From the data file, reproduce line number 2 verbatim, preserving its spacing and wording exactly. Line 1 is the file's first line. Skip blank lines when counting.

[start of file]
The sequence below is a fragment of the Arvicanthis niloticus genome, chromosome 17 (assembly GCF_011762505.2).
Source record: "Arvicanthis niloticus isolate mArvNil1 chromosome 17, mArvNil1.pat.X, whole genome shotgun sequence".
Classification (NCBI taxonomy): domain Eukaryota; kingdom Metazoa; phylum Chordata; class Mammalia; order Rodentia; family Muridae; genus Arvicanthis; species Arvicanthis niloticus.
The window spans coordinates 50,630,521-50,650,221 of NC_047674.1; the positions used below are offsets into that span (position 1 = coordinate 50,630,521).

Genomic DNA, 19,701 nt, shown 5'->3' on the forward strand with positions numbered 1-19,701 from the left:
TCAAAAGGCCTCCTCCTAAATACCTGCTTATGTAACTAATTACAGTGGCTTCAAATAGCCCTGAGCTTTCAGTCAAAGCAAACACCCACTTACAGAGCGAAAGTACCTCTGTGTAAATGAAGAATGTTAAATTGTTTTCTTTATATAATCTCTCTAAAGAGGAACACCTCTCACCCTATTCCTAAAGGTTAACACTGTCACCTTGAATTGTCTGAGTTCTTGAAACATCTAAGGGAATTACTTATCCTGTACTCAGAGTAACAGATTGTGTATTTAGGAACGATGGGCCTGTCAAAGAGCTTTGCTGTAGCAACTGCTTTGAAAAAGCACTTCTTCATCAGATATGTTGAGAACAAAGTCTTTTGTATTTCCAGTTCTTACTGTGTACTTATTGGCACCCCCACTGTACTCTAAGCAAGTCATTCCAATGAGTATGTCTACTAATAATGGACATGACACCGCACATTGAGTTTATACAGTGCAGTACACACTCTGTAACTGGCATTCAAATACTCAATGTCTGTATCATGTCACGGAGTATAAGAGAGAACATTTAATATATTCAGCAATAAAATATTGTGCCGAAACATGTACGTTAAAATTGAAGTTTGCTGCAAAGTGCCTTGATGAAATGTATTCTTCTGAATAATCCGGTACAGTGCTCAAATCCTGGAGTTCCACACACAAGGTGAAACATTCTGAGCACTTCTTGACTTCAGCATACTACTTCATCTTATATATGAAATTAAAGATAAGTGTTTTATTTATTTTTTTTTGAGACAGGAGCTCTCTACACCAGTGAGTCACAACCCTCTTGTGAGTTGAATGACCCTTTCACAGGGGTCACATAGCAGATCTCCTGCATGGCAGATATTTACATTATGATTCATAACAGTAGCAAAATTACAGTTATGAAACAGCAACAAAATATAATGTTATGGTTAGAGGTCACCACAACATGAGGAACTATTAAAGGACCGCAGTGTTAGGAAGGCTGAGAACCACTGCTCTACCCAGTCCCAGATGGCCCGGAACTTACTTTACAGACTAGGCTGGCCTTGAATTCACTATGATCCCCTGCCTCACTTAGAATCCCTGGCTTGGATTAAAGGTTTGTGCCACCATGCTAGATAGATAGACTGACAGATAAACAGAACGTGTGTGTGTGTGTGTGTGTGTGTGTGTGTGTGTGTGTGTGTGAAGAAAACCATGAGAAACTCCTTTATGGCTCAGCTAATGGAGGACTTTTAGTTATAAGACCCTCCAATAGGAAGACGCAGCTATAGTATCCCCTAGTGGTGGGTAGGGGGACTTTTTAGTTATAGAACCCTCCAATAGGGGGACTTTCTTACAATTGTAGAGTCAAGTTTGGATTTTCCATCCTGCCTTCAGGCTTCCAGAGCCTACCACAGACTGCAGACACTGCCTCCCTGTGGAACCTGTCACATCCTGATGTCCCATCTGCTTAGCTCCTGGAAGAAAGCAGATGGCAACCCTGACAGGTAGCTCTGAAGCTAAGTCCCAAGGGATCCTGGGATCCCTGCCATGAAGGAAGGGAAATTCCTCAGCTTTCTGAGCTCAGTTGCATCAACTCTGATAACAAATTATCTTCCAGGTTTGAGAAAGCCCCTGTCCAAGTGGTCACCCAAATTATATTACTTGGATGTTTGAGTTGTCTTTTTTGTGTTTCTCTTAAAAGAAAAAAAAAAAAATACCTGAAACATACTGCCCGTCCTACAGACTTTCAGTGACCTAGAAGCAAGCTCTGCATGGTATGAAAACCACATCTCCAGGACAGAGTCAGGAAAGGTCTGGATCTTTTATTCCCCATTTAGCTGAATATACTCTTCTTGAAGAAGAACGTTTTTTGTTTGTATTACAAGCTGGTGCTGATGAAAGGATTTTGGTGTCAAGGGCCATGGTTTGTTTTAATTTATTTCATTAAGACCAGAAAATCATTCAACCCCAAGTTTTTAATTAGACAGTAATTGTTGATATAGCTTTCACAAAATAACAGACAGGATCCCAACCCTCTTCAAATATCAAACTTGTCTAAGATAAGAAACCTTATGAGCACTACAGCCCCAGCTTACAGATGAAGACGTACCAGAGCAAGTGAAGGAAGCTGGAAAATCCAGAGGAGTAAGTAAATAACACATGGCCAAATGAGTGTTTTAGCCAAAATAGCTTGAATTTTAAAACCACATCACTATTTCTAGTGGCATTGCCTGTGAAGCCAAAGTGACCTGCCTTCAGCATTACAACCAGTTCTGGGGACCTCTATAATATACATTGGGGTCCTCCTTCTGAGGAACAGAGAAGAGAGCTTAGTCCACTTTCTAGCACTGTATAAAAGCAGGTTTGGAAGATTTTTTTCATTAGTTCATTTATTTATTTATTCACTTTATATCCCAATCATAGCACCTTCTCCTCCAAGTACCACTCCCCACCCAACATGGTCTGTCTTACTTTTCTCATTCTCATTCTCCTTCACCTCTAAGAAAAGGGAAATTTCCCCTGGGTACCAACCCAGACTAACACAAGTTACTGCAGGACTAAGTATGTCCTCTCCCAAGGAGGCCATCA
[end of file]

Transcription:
Source record: "Arvicanthis niloticus isolate mArvNil1 chromosome 17, mArvNil1.pat.X, whole genome shotgun sequence".